And then finally in verses 9 through 15 God makes His final appearance to Jacob. God, in this passage, makes His final, personal appearance to a patriarch, and He reiterates the promises that He had first made to Abraham. In fact, in this passage God goes all the way back to the words that He had spoken to Adam: Be fruitful and multiply. He goes right back to the creation covenant, and He repeats the responsibilities of the covenant, and He reminds Jacob of the grace of the covenant which He had established with Abraham and with Isaac and now with Jacob.

There are only a few things that I'd like to mention to you to draw your attention to this night. First of all, notice that God in His grace, in His very last meeting with Jacob calls him Israel. Now Israel was the name that was to signify all that God had planned in and for Jacob. It was a name that was to separate him from his somewhat shady past. But Jacob didn't live like Israel very often. And it's exceedingly precious, I think, that in His very final meeting God refuses to think of him as Jacob and thinks of him as Israel. My friends, you see there the benefits of justification and God looking upon us not as we are in ourselves but as we are in Christ. And so God looks upon Jacob in this way. He says your name is Jacob, but I'm not going to call you Jacob. You’re Israel. So the last things which Jacob ever heard from the lips of God were through the name Israel. And so we see something of God's grace and justification of Jacob.

Secondly, I'd like you to note again that this is the last time that God makes a personal visit with a patriarch in the Bible. This is the end of the days of God's personal manifestations, conversations in the form of a man with the patriarchs. We see a shift in the mode of revelation. What will be the primary mode of revelation in the days of Joseph, the next patriarch? Dreams. And even Moses, God will only show him His back. So we see a shift in the mode of revelation here. T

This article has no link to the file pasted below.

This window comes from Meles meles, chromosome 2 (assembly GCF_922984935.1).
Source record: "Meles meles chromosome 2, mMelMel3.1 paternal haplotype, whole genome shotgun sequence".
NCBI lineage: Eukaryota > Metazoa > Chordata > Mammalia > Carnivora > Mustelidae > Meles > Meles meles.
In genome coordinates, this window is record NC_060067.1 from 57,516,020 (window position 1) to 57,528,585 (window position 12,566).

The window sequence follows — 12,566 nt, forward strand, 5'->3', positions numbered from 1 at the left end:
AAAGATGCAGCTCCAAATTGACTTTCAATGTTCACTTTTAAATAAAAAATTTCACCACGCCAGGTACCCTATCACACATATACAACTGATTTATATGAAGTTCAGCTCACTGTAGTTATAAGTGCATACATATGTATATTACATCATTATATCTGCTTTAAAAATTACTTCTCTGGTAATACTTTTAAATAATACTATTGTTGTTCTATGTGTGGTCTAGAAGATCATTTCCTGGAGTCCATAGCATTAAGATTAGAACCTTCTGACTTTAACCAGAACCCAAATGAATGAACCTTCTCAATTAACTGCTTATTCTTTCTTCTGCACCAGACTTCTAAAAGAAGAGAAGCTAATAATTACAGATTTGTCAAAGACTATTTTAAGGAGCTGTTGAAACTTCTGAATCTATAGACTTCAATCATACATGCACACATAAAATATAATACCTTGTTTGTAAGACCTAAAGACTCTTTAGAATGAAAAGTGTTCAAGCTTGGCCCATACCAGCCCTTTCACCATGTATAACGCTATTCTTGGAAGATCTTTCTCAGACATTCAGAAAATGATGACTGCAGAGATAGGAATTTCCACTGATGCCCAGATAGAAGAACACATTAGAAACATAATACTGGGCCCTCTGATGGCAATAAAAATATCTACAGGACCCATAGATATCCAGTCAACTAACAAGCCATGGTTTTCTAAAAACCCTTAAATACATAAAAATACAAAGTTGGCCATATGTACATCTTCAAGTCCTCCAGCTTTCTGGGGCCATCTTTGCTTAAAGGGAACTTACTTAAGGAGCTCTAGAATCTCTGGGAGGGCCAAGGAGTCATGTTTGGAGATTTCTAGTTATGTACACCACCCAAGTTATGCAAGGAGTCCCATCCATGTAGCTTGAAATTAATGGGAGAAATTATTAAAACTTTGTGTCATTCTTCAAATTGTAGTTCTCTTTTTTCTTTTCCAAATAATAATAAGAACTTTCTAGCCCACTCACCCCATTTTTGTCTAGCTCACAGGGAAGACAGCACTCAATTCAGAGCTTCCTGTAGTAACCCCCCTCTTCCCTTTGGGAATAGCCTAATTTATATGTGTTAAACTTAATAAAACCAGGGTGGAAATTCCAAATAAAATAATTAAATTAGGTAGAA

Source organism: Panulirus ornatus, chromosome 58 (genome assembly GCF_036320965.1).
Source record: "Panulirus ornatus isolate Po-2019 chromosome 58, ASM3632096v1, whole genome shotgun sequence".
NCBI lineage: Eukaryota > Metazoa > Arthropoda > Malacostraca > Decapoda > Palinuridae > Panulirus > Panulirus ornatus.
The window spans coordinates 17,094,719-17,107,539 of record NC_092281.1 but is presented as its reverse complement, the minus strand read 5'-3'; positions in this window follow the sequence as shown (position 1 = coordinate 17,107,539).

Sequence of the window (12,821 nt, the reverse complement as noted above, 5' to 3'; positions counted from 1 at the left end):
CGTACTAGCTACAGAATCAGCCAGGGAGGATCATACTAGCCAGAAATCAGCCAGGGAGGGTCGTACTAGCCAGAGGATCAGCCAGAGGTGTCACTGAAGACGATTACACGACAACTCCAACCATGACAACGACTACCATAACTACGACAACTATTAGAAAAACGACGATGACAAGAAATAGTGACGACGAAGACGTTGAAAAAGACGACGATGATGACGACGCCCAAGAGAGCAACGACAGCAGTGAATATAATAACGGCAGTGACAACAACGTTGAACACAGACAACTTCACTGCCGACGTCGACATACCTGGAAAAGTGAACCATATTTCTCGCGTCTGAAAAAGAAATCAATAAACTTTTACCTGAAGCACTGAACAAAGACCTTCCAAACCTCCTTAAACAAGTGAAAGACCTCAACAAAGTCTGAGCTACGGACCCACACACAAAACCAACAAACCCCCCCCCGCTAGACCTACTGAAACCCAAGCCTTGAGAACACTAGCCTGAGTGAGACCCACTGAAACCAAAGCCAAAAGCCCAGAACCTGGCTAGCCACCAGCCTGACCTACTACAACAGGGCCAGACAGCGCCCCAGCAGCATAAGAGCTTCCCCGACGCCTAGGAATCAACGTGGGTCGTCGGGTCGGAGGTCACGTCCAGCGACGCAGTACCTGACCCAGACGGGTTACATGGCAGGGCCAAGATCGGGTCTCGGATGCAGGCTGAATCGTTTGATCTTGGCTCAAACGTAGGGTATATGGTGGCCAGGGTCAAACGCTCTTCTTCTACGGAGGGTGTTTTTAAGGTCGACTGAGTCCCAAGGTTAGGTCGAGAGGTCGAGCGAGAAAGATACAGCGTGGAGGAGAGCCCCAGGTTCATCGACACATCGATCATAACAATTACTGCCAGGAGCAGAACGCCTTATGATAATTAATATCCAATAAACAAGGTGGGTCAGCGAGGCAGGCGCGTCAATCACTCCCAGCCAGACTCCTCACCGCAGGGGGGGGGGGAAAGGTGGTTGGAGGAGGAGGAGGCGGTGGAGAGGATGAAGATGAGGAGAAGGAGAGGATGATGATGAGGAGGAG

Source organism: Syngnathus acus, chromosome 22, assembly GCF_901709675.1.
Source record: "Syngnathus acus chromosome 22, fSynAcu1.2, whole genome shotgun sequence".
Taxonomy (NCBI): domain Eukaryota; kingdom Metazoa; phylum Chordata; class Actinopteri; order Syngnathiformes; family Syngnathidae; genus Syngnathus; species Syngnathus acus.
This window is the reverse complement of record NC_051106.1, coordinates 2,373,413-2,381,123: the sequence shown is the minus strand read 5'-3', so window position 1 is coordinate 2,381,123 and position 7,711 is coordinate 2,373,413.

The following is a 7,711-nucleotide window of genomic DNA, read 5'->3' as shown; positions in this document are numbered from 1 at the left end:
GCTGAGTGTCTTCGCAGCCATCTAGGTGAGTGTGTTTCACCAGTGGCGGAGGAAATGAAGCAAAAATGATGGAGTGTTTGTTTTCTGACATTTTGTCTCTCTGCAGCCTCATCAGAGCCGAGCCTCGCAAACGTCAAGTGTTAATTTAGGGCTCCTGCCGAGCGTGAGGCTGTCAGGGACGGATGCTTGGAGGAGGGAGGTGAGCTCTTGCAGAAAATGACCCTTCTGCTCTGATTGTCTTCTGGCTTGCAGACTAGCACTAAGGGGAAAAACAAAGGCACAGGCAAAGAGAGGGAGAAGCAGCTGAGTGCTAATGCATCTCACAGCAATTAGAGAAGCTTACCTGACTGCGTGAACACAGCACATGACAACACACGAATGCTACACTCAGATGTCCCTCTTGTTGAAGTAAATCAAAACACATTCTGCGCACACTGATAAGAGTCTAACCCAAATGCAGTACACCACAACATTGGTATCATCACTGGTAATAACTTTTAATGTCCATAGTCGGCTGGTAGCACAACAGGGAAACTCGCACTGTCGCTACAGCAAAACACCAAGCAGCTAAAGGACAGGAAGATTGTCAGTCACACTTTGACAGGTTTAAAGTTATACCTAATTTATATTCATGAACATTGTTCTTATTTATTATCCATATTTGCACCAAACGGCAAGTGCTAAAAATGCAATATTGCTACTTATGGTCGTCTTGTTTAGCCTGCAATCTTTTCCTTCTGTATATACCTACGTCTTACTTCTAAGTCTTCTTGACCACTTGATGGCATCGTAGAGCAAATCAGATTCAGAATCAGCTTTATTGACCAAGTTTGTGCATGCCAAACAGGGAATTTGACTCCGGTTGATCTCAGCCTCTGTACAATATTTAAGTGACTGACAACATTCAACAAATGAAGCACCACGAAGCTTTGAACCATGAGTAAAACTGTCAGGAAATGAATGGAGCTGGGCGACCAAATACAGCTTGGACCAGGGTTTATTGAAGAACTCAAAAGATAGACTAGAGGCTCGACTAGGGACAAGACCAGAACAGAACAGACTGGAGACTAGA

Then, let me just mention one other thing. This visit of God and Jacob here in Genesis 35, verses 9 through 13, is sandwiched in between two historical events. The death of Deborah in verse 8. The death of Rachel in verses 16 through 20. How tender is God's concern for His people that He should choose this time to come and visit with His servant, Jacob. His fickle, His foibling servant Jacob. He comes to him precisely in the greatest time of his need for His final visit for soon His servant will lose his wife.

Now God's grace is evident throughout this passage towards Jacob, especially in his calling Jacob on to Bethel. I mean you might have expected God to say, well that's it, I've been waiting for twenty years for you to come back to Bethel and to fulfill your vows. You haven't done it, I've had enough. I'm done with you. But God in His grace calls Jacob on to Bethel. And that grace in turn stokes Jacob's devotion and his obedience, and he leads his family on to Bethel.